When the Heart Cries

When the Heart Cries

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These past weeks have brought us news of one tragedy after another. Tragedies, however they strike, leave us shattered. We ask the questions of why. We wonder how God can let such terrible things happen to people we love and care about. We wonder at the aftermath of a truck rolling into a crowd in Nice France and the devastation left behind. We worry about the country of Turkey and the consequences for an average person after an attempted coup. Closer to home, our cities are filled with unrest. A long hot summer looms ahead. Police fear for their lives after a second sniper attacks. Our system of law and justice becomes more fragile. In our personal lives heartaches rip the heart in two.

“Where is God anyway?” It comes, that question, when life deals us a bitter blow. “Why? Why didn’t God stop the drunk driver who killed my friend. . . .Or the spread of cancer in my child . . . why didn’t God make my marriage work, when I prayed so hard?” “Why did my child get mixed up in drugs?” “We loved each other, why did my spouse die so young?” Would that there were easy answers to these difficult questions. The more I experience of life, the more convinced I am that there are no easy answers to life’s griefs, disappointments, and sorrows. I am equally convinced that God cares, that God is with us in each and every tragedy, that God does not leave us comfortless. Believing that and feeling that are, of course, two entirely different situations.

My oldest son was just shy of three years old when I discovered that he was gone. In the distance I saw him riding on his little red tractor. Gathering up my 18-month-old son, I began the chase. The problem was, I was seven months’ pregnant. With the added weight of my second son, I couldn’t run faster than my older son was scooting. The best I was able to do was to keep him in sight. The race had gone on for about three blocks when I saw him heading for the freeway. There wasn’t much else to do, but put my 18-month-old son on a corner, tell him to “stay,” and with less baggage go after his brother. I remember how my younger son started to cry. I’m sure he felt that I was deserting him. What he didn’t know was how much he was in my thoughts, as I pursued his brother. He had no concept of how hard it was for me to leave him there. He didn’t understand that I didn’t want him left by himself, even for a few minutes. Nor, could he know how very worried I was about him. He didn’t know that my heart was aching for him.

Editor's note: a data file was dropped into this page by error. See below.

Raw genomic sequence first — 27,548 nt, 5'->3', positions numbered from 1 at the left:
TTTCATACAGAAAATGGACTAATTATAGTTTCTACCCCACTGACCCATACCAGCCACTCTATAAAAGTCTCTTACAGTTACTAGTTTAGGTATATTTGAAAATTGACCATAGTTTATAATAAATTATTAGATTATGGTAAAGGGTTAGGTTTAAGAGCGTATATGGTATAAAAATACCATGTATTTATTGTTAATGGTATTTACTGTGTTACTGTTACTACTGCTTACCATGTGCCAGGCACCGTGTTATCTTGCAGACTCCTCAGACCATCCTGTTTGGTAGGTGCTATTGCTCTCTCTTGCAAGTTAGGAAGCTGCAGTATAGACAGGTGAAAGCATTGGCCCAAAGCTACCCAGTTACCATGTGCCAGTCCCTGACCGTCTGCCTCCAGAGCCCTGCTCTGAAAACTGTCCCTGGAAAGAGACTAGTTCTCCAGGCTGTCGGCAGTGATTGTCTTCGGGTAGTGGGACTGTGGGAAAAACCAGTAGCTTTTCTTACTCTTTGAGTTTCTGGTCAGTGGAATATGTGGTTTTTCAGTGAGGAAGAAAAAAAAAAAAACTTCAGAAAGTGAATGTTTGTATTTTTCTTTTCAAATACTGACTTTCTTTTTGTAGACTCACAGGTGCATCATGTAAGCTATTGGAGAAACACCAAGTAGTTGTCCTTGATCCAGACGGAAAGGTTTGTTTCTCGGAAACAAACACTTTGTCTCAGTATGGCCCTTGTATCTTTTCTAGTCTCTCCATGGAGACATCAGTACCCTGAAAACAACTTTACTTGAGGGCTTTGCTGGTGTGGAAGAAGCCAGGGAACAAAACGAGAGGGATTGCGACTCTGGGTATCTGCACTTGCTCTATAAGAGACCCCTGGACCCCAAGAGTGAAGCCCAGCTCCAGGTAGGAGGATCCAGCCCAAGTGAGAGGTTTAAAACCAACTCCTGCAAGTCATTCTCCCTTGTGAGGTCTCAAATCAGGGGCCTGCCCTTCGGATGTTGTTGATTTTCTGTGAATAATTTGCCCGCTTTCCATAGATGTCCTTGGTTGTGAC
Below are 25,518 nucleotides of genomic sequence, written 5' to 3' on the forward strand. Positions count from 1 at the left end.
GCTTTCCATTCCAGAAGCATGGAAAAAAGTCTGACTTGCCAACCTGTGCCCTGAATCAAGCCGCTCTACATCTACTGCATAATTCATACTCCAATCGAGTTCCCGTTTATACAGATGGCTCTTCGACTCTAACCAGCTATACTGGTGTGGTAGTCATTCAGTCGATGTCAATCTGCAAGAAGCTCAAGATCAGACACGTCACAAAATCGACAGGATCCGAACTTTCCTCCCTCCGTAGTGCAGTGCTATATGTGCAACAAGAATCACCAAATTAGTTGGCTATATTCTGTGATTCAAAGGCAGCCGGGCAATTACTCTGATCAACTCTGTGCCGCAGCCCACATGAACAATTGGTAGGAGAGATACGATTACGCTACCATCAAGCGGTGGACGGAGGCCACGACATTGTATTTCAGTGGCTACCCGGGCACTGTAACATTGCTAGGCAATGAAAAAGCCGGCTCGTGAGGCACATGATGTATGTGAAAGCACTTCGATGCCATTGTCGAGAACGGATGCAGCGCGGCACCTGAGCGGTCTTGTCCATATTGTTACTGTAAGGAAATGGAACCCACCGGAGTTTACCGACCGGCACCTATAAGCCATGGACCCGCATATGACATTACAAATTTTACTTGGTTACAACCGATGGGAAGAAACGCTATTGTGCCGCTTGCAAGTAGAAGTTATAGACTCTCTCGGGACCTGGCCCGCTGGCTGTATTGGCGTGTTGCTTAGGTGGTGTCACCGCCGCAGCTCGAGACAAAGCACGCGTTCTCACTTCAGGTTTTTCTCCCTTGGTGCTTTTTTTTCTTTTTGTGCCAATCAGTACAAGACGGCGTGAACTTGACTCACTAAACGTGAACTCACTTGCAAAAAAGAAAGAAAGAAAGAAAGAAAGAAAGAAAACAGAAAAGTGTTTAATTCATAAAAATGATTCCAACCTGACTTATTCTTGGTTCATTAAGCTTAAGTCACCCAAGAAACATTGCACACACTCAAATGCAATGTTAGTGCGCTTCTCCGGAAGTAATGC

What we believe in faith is that some day we will understand this life with all of its unfairness. To say that it is God’s will a child dies of cancer, a drunk driver kills someone, a marriage fails or that anyone gets messed up in drugs seems to me blasphemy. It’s equally evident that God doesn’t protect us from life’s hurts. I once heard the theologian Henri Nouwen say, “The good news of the Gospel is not that God has come to take our pain away, but that God has come to be with us in it.” The apostle Paul says it another way, “I am sure that neither death nor life, nor angels, nor principalities, nor things present, nor things to come, nor powers, nor height, nor depth, nor anything else in all creation will be able to separate us from the love of God in Christ Jesus our Lord.” (Romans 8:38,39)

No, I don’t have the answers for “Why.” But this I know, God sticks by us, in whatever place we find ourselves in. May that be your strength and your hope.

Do You Hear the Angels Song – “Be Not Afraid”

I’ve been needing to hear some angels singing. Some celestial visitors reminding me to “Fear not. Be not afraid.” December brings with it moments of reflection when we are reminded of the angel’s words. I’ve been walking through this Advent time with a mixture of events and reminders. From the awe inspiring St. Olaf Christmas Festival, to a musical at church, my grandsons’ school concert with its songs of peace, a granddaughter’s somewhat hokey Christmas play and my two young grandsons’ Sunday School program. Each spoke a part of the Christmas hope, reminding me of the songs of the angels. The angels of Christmas begin their assignments by addressing the fears of those they have been sent to. Mary is told, “Do not be afraid.” Joseph in a dream is called to trust, “Do not be afraid to take Mary as your wife.” Shepherds hear the words, “Be not afraid; for behold, I bring you good news of a great joy.”